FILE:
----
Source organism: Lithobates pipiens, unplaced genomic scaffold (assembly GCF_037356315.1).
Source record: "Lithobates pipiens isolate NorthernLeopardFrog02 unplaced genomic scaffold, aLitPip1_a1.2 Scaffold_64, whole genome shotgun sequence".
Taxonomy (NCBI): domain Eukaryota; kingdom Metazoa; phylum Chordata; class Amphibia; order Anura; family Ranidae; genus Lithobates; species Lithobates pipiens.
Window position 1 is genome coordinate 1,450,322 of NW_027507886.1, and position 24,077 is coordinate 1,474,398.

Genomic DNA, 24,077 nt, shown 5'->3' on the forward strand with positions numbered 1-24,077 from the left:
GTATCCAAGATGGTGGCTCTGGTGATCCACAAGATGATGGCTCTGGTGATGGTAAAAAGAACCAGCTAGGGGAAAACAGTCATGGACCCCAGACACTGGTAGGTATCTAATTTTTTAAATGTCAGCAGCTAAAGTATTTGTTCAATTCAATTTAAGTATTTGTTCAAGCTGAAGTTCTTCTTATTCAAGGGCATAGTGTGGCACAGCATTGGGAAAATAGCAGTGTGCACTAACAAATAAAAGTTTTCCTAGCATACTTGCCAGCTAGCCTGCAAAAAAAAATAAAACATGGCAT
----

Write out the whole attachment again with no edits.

Source organism: Lithobates pipiens, unplaced genomic scaffold (assembly GCF_037356315.1).
Source record: "Lithobates pipiens isolate NorthernLeopardFrog02 unplaced genomic scaffold, aLitPip1_a1.2 Scaffold_64, whole genome shotgun sequence".
Taxonomy (NCBI): domain Eukaryota; kingdom Metazoa; phylum Chordata; class Amphibia; order Anura; family Ranidae; genus Lithobates; species Lithobates pipiens.
Window position 1 is genome coordinate 1,450,322 of NW_027507886.1, and position 24,077 is coordinate 1,474,398.

Genomic DNA, 24,077 nt, shown 5'->3' on the forward strand with positions numbered 1-24,077 from the left:
GTATCCAAGATGGTGGCTCTGGTGATCCACAAGATGATGGCTCTGGTGATGGTAAAAAGAACCAGCTAGGGGAAAACAGTCATGGACCCCAGACACTGGTAGGTATCTAATTTTTTAAATGTCAGCAGCTAAAGTATTTGTTCAATTCAATTTAAGTATTTGTTCAAGCTGAAGTTCTTCTTATTCAAGGGCATAGTGTGGCACAGCATTGGGAAAATAGCAGTGTGCACTAACAAATAAAAGTTTTCCTAGCATACTTGCCAGCTAGCCTGCAAAAAAAAATAAAACATGGCAT